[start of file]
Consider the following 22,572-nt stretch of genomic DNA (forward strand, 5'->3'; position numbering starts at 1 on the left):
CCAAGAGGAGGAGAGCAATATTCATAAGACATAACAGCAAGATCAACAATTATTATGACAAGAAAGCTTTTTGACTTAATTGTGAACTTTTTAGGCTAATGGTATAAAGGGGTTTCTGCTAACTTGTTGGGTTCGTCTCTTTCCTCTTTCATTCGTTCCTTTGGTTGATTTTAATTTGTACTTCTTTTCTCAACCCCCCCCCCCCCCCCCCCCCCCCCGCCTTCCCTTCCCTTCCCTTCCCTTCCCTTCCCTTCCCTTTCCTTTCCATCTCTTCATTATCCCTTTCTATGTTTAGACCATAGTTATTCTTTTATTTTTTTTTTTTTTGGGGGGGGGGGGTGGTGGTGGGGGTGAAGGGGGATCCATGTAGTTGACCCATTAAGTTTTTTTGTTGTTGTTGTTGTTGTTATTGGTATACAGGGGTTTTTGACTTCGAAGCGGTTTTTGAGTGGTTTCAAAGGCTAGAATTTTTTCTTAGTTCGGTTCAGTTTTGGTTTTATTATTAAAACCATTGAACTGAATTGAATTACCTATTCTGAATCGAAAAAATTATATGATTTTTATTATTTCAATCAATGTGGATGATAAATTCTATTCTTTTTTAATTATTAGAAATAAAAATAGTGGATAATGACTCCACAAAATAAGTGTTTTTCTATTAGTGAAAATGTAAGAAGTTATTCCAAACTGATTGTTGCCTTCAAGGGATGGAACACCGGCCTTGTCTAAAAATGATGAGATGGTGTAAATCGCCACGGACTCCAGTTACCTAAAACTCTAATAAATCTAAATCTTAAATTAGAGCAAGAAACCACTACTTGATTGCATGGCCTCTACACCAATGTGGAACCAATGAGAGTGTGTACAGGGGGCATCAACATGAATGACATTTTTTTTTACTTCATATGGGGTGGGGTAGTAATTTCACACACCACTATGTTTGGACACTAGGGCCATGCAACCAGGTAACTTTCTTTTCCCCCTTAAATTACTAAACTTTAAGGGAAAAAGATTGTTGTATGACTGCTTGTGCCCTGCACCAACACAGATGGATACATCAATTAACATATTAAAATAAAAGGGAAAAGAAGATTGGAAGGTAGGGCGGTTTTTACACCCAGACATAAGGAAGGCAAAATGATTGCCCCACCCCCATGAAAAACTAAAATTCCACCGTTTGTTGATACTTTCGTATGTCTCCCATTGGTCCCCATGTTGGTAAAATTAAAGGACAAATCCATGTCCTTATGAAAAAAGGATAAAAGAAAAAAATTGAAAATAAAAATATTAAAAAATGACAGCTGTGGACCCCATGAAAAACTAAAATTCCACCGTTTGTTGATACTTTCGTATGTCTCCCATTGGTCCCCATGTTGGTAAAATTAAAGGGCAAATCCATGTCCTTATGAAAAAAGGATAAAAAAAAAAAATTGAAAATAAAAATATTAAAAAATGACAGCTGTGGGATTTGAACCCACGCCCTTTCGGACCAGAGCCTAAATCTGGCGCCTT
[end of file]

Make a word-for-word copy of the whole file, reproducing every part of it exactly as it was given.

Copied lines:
Consider the following 22,572-nt stretch of genomic DNA (forward strand, 5'->3'; position numbering starts at 1 on the left):
CCAAGAGGAGGAGAGCAATATTCATAAGACATAACAGCAAGATCAACAATTATTATGACAAGAAAGCTTTTTGACTTAATTGTGAACTTTTTAGGCTAATGGTATAAAGGGGTTTCTGCTAACTTGTTGGGTTCGTCTCTTTCCTCTTTCATTCGTTCCTTTGGTTGATTTTAATTTGTACTTCTTTTCTCAACCCCCCCCCCCCCCCCCCCCCCCCCGCCTTCCCTTCCCTTCCCTTCCCTTCCCTTCCCTTCCCTTTCCTTTCCATCTCTTCATTATCCCTTTCTATGTTTAGACCATAGTTATTCTTTTATTTTTTTTTTTTTTGGGGGGGGGGGGTGGTGGTGGGGGTGAAGGGGGATCCATGTAGTTGACCCATTAAGTTTTTTTGTTGTTGTTGTTGTTGTTATTGGTATACAGGGGTTTTTGACTTCGAAGCGGTTTTTGAGTGGTTTCAAAGGCTAGAATTTTTTCTTAGTTCGGTTCAGTTTTGGTTTTATTATTAAAACCATTGAACTGAATTGAATTACCTATTCTGAATCGAAAAAATTATATGATTTTTATTATTTCAATCAATGTGGATGATAAATTCTATTCTTTTTTAATTATTAGAAATAAAAATAGTGGATAATGACTCCACAAAATAAGTGTTTTTCTATTAGTGAAAATGTAAGAAGTTATTCCAAACTGATTGTTGCCTTCAAGGGATGGAACACCGGCCTTGTCTAAAAATGATGAGATGGTGTAAATCGCCACGGACTCCAGTTACCTAAAACTCTAATAAATCTAAATCTTAAATTAGAGCAAGAAACCACTACTTGATTGCATGGCCTCTACACCAATGTGGAACCAATGAGAGTGTGTACAGGGGGCATCAACATGAATGACATTTTTTTTTACTTCATATGGGGTGGGGTAGTAATTTCACACACCACTATGTTTGGACACTAGGGCCATGCAACCAGGTAACTTTCTTTTCCCCCTTAAATTACTAAACTTTAAGGGAAAAAGATTGTTGTATGACTGCTTGTGCCCTGCACCAACACAGATGGATACATCAATTAACATATTAAAATAAAAGGGAAAAGAAGATTGGAAGGTAGGGCGGTTTTTACACCCAGACATAAGGAAGGCAAAATGATTGCCCCACCCCCATGAAAAACTAAAATTCCACCGTTTGTTGATACTTTCGTATGTCTCCCATTGGTCCCCATGTTGGTAAAATTAAAGGACAAATCCATGTCCTTATGAAAAAAGGATAAAAGAAAAAAATTGAAAATAAAAATATTAAAAAATGACAGCTGTGGACCCCATGAAAAACTAAAATTCCACCGTTTGTTGATACTTTCGTATGTCTCCCATTGGTCCCCATGTTGGTAAAATTAAAGGGCAAATCCATGTCCTTATGAAAAAAGGATAAAAAAAAAAAATTGAAAATAAAAATATTAAAAAATGACAGCTGTGGGATTTGAACCCACGCCCTTTCGGACCAGAGCCTAAATCTGGCGCCTT